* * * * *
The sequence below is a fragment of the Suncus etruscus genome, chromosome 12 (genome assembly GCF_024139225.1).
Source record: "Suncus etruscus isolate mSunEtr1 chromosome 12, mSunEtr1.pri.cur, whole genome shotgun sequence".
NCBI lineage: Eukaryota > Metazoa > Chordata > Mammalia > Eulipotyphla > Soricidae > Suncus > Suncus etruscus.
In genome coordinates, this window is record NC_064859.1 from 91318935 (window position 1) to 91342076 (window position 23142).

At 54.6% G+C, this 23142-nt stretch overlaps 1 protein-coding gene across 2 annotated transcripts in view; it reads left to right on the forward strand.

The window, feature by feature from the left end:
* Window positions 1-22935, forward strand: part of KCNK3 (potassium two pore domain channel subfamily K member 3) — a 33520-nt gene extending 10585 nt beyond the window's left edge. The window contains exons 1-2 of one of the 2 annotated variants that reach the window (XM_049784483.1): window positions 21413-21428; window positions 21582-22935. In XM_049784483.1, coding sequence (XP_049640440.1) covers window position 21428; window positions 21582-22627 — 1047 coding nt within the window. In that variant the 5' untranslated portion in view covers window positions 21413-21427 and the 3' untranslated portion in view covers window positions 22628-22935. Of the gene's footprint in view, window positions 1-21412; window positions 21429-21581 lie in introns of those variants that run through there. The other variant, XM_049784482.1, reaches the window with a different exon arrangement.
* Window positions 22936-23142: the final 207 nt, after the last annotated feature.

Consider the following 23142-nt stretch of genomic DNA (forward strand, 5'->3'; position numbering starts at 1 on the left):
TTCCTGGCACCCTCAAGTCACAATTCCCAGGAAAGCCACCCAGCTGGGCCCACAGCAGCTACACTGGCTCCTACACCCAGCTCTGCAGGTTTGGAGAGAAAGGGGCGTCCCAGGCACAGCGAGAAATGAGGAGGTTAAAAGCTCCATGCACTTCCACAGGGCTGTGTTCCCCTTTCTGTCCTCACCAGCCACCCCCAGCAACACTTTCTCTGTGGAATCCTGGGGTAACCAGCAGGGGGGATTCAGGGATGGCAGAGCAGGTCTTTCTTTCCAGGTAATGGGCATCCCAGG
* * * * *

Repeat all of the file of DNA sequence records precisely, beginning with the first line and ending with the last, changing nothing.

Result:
The sequence below is a fragment of the Suncus etruscus genome, chromosome 12 (genome assembly GCF_024139225.1).
Source record: "Suncus etruscus isolate mSunEtr1 chromosome 12, mSunEtr1.pri.cur, whole genome shotgun sequence".
NCBI lineage: Eukaryota > Metazoa > Chordata > Mammalia > Eulipotyphla > Soricidae > Suncus > Suncus etruscus.
In genome coordinates, this window is record NC_064859.1 from 91318935 (window position 1) to 91342076 (window position 23142).

At 54.6% G+C, this 23142-nt stretch overlaps 1 protein-coding gene across 2 annotated transcripts in view; it reads left to right on the forward strand.

The window, feature by feature from the left end:
* Window positions 1-22935, forward strand: part of KCNK3 (potassium two pore domain channel subfamily K member 3) — a 33520-nt gene extending 10585 nt beyond the window's left edge. The window contains exons 1-2 of one of the 2 annotated variants that reach the window (XM_049784483.1): window positions 21413-21428; window positions 21582-22935. In XM_049784483.1, coding sequence (XP_049640440.1) covers window position 21428; window positions 21582-22627 — 1047 coding nt within the window. In that variant the 5' untranslated portion in view covers window positions 21413-21427 and the 3' untranslated portion in view covers window positions 22628-22935. Of the gene's footprint in view, window positions 1-21412; window positions 21429-21581 lie in introns of those variants that run through there. The other variant, XM_049784482.1, reaches the window with a different exon arrangement.
* Window positions 22936-23142: the final 207 nt, after the last annotated feature.

Consider the following 23142-nt stretch of genomic DNA (forward strand, 5'->3'; position numbering starts at 1 on the left):
TTCCTGGCACCCTCAAGTCACAATTCCCAGGAAAGCCACCCAGCTGGGCCCACAGCAGCTACACTGGCTCCTACACCCAGCTCTGCAGGTTTGGAGAGAAAGGGGCGTCCCAGGCACAGCGAGAAATGAGGAGGTTAAAAGCTCCATGCACTTCCACAGGGCTGTGTTCCCCTTTCTGTCCTCACCAGCCACCCCCAGCAACACTTTCTCTGTGGAATCCTGGGGTAACCAGCAGGGGGGATTCAGGGATGGCAGAGCAGGTCTTTCTTTCCAGGTAATGGGCATCCCAGG